The service is based on best evidence translated into operational service delivery.
The evidence was used to inform a codesign process that was undertaken with key stakeholders, which led to Primary Health Tasmania commissioning the Tasmanian Health Service to implement the service for two years.
The evaluation of the service has several elements:
- A review of the codesign process
- Service outcomes (reductions in admissions and length of stay)
- Patient experience
- Staff experience
The initial phase of the evaluation, supported by the Collaboration is to determine the key success factors to the codesign process.
The approach to the codesign review
The co-design review is a qualitative study using an approach based on grounded theory. It aims to investigate the experiences and perceptions of people who participated in the co-design of Healthcare Connect North.
Two interviews with each participant are planned. The first interviews have been completed and analysed. Participants included healthcare consumers, healthcare professionals, staff in health services management and leadership roles, and representatives from different organisations.
The findings of the first interviews were presented at the 2023 Australian Association for Academic Primary Care Annual Research Conference by the PhD student working on the evaluation, Ms Deirdre McGowan. Her presentation received the conference prize for the best oral presentation.
The researchers found that most participants reported a positive experience and identified six themes:
- bureaucracy hinders co-design
- importance of lived experience and diversity
- importance of a common purpose
- relationships are integral
- participants expectations inform their co-design experience, and
- learning from co-design.
The findings emphasise the importance of incorporating the perspectives of people with lived experience perspectives in co-design but suggest that it may be difficult to fully adopt co-design principles in bureaucratic organisations.
However, more research is required to examine how bureaucracy enables or hinders co-design. To overcome the potential for diversity of professional background to take precedence over other types of diversity, the researchers recommended that co-design team membership should be described where possible and other types of diversity considered when assembling co-design teams.1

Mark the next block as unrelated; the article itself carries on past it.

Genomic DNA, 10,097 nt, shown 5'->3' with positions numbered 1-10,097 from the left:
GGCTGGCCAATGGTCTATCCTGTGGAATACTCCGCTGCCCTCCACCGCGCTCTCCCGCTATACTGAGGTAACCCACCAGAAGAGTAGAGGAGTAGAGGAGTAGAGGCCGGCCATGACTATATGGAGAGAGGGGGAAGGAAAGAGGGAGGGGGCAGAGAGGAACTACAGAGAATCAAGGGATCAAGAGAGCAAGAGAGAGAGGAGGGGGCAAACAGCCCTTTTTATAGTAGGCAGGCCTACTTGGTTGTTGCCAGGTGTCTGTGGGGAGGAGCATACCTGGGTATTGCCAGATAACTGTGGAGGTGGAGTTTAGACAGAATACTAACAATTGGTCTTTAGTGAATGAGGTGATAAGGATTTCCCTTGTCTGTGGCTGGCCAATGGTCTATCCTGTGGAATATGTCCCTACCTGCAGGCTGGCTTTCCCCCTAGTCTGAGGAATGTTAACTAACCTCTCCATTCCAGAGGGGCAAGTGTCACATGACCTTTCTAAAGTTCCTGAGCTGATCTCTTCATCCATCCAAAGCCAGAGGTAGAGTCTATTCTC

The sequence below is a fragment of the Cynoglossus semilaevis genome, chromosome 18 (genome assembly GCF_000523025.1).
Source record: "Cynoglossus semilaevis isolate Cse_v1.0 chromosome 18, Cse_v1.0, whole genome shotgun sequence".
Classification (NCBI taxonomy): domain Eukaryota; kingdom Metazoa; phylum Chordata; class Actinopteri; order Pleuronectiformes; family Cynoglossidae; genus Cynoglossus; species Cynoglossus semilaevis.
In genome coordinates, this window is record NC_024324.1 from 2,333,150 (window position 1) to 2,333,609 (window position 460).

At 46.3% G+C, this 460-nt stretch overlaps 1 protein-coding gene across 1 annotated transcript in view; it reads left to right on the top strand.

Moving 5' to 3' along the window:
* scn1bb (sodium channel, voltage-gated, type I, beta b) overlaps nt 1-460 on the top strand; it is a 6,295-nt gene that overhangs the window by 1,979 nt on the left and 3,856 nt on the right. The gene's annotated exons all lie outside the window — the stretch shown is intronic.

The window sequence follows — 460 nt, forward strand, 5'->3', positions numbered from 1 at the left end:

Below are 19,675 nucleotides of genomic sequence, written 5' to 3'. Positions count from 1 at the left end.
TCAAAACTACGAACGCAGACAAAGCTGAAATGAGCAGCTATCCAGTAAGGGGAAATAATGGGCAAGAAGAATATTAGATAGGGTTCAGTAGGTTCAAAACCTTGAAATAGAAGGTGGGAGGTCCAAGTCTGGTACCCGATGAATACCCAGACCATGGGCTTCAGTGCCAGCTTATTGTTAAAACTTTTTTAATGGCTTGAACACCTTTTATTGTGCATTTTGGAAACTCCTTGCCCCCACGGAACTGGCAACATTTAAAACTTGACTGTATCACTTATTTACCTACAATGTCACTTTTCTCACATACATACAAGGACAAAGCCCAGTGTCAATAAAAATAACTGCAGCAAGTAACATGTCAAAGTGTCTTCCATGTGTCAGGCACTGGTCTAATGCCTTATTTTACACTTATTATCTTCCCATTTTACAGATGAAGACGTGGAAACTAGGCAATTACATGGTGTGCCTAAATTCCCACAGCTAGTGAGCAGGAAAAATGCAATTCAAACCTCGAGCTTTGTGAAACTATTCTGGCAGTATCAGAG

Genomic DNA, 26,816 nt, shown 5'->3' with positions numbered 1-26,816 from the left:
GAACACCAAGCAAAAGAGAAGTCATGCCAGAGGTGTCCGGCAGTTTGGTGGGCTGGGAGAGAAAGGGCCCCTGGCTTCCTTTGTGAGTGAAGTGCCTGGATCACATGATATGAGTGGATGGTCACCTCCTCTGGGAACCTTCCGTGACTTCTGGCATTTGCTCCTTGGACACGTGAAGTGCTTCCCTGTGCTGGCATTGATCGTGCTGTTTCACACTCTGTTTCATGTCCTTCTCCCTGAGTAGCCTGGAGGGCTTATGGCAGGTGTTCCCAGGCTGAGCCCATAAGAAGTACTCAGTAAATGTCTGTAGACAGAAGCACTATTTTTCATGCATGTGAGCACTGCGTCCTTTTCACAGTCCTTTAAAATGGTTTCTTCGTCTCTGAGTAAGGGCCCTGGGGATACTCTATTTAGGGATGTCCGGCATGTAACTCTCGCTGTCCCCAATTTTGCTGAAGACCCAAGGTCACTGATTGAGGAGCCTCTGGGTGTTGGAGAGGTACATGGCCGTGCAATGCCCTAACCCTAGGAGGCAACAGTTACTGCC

Work is ongoing and other aspects of the evaluation are continuing.
1. Abstracts of the Australasian Association for Academic Primary Care (AAAPC) Annual Research Conference, 17–18 August 2023. Australian Journal of Primary Health. 2023;29(4): xlvi.
Available at https://www.publish.csiro.au/py/pdf/PYV29N4ABS.
Who will benefit from this research?
The implementation and subsequent evaluation of the Healthcare Connect Service will provide valuable insights to people involved in healthcare service design in Tasmania.
Policymakers, health service funders and clinicians will be better placed to translate the evidence base into operational service delivery including improved future co-design processes.
Achieving services that align better with the needs of people with lived experience and the community can lead to improved health outcomes and accessibility of health care services, benefiting the broader Tasmanian community indirectly.
The Healthcare Connect service is currently operating within Primary Health North (Tasmanian Health Service) until June 2024.
Further data will be gathered throughout this time to ensure that all elements of the evaluation of the service are completed and will be shared with the Collaboration and other key partners as this becomes available.